7 Ways to Prepare for NaNoWriMo Right Now
For veteran writers, the approach of autumn means one thing — and it’s not Starbucks pumpkin lattes, beautiful golden leaves, or even Halloween.
It’s National Novel Writing Month, or what all writers fondly know as NaNoWriMo.
You’ll need a whole lot of writing enthusiasm to get you through NaNoWriMo, and eager beavers (like me) know that it’s never too early to start preparing. Here are a few tips to get the ball rolling in September...
1. Outline your book chapter by chapter
Working out how many chapters you want to write each day of November will be useful in terms of visualising your novel. If you prefer to split things up quantitatively — remember, we’re aiming for 50,000 words — you could even work out a rough word count per chapter.
Will you write a chapter a day? How many chapters are you going to dedicate to a backstory, or setting the scene? In which chapter will the climax occur? If you really want to plan in advance, mapping out your chapters and dedicating each day of November to writing a specific number of chapters could give you a leg up in terms of reaching the finish line.
If going nuts with planning isn’t your speed, just note your high points (your drama, conflict, action, and the like) and you’ll be sure to hit the ground running come NaNoWriMo.
These moments of big excitement are the plot points, and will drive the twists and turns that comprise your narrative arc. Definitely worth giving some prior thought!
3. Research for world building
If you’re gearing up to create the next Lord of the Rings, Warriors, or the like, it might be a bit overwhelming constructing not only a whole novel, but a whole world — one with its own rules, inhabitants, and setting.
Sketching your novel’s world now will pay dividends come November. The easiest way to do this might be to answer a handful of questions about your world of fantasy:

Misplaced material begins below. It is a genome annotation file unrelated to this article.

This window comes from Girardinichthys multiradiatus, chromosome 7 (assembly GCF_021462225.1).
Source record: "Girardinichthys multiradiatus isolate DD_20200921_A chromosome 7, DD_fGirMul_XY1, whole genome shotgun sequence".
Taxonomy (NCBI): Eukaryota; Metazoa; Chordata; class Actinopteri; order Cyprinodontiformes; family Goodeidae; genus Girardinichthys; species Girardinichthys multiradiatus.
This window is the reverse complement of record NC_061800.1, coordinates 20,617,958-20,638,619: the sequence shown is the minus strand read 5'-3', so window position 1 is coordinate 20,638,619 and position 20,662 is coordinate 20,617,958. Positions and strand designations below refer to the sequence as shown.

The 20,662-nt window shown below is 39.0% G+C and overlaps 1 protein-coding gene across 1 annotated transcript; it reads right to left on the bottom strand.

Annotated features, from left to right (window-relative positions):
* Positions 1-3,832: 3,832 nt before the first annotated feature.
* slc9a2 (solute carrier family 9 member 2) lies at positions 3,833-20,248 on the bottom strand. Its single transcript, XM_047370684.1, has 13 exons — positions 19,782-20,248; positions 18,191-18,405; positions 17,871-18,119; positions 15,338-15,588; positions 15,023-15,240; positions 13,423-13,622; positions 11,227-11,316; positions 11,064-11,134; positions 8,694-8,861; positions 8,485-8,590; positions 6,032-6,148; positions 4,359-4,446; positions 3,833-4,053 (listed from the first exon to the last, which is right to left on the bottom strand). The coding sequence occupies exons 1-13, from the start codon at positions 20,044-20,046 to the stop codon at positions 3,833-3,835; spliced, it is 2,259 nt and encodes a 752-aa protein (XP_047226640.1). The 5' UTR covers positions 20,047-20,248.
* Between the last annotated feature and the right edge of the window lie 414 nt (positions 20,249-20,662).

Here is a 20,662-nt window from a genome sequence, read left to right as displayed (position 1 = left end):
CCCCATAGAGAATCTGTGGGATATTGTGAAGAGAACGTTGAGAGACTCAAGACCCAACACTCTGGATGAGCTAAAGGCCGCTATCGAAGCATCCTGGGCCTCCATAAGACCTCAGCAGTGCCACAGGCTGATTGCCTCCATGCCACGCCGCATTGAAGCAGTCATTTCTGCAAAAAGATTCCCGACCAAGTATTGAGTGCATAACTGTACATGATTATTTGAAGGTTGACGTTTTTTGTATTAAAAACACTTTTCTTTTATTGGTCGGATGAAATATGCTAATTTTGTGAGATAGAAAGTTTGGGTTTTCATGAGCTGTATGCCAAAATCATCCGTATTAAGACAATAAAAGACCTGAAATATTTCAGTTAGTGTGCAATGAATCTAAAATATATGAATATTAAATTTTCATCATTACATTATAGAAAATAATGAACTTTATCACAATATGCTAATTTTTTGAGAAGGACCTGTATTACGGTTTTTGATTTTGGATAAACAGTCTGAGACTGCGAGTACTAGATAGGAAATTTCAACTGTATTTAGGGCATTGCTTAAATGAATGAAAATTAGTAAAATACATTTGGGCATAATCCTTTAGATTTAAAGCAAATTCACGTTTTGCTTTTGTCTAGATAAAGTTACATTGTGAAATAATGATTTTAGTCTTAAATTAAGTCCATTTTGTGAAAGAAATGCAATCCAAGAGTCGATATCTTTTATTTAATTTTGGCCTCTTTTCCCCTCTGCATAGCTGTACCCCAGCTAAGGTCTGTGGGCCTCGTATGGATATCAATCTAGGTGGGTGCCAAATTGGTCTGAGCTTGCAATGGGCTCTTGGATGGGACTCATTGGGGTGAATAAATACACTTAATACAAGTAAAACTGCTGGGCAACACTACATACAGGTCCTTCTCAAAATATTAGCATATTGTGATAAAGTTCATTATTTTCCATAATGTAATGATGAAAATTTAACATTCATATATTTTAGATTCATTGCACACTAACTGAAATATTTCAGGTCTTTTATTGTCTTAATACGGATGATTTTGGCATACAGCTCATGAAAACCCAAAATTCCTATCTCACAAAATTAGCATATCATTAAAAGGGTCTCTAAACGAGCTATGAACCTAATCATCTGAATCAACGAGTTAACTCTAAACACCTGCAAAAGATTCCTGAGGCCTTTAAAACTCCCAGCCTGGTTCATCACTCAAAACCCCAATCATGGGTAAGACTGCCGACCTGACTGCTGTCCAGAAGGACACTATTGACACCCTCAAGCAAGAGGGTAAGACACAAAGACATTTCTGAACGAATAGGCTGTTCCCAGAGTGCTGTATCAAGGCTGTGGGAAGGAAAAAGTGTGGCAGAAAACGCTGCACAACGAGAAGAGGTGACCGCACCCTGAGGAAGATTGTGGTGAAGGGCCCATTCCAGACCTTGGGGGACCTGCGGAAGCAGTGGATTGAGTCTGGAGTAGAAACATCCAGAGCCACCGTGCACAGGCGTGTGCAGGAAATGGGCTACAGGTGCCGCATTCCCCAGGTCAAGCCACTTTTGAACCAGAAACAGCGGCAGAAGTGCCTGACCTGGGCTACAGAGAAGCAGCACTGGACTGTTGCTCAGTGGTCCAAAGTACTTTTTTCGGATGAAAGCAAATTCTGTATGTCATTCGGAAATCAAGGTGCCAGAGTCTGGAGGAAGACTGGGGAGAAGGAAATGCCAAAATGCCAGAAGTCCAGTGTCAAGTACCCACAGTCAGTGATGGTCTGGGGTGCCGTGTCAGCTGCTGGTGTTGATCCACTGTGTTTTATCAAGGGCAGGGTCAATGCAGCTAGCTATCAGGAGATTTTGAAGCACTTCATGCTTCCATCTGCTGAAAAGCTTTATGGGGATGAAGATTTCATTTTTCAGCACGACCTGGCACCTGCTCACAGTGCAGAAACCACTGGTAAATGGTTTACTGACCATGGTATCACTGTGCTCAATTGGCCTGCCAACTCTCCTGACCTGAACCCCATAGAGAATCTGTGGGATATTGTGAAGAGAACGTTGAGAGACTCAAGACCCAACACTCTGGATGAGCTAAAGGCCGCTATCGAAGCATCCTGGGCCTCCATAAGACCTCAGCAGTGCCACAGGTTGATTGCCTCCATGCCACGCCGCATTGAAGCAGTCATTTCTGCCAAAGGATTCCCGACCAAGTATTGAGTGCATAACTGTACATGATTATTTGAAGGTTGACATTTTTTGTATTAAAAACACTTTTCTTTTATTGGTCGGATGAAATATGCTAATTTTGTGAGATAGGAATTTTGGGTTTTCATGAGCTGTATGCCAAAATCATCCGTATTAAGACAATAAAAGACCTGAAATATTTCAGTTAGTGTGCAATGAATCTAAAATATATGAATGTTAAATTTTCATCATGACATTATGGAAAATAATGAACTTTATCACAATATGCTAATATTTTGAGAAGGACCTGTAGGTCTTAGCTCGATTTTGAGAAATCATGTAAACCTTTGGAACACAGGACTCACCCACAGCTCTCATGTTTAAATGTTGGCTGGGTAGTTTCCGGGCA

Where is it?
What is it called?
Who rules it? Is there conflict around who runs the show?
If it follows the same timeline as us, when was it in existence? Is it still around?
Is it accessible to humans?
If not, or even if so, what kind of creatures or people live there?
If you can answer all of these, you’ve already got one foot in the door!
4. Sketch out your characters
The characters you’re going to be working with are, of course, a keystone of your book. Knowing your characters inside out before you even start the novel is going to give you a huge advantage — and with the aid of ready-made character development exercises it can be a breeze!
If doing full-blown exercises seems like overkill, just know that names, ages, and character motivations will get you most of the way there. Knowing what a character wants is the starting point for any character arc, and will drive the plot of your novel.
5. Establish a writing routine
If you’re used to writing as part of a routine, the idea of writing a bit everyday won’t feel too unnatural or overwhelming come NaNoWriMo. Still, you need to set your rules, and then (this is the hard part) stick to them.
Contrary to the idea of a struggling artist, you don’t have to dedicate your entire life and soul in order to write a novel. Obviously, writing an entire book in just one month is meant to be a challenge. But if you start incorporating 10, 15, or 20 minutes of writing into your day early on, it’ll already be a habit by the time NaNoWriMo hits.
6. Sign up on the NaNoWriMo website
You can register for NaNoWriMo at nanowrimo.org, where you will be able to share your progress and interact with the rest of the writing community undertaking the challenge. Nearly half a million writers took part last year, which gives you plenty of other people to celebrate the good days (or commiserate over the bad days) with. Getting in touch with the NaNo community is a key part of the fun, and even motivation, for many.
Keeping up with social media will also help you keep up to speed in the run-up to NaNoWriMo. Whilst writing might often feel like an isolated activity, there’s plenty of other writers who want to share their stories, and want to hear yours. You’ll get pep talks and support from the website as well, and you can even see from where people all over the world are writing their stories.
7. Don’t panic
NaNoWriMo is all about letting go and being open to mistakes, changes of tack, and wherever your writing may take you. Just keep writing!
It’s also the perfect opportunity to collect ideas and bits of writing for subsequent drafts and stories. It’s not the be-all and end-all of your writing career. Quite the opposite, it may be the very beginning of something, springboarding you into your next bestselling project!
The journey to 50,000 words may be a bit of a tough one, but like all challenges, the key is preparation. This is a great way to hone your writing skills and enjoy a big project, and there’s no time like the present for gearing up to it.
To leave a comment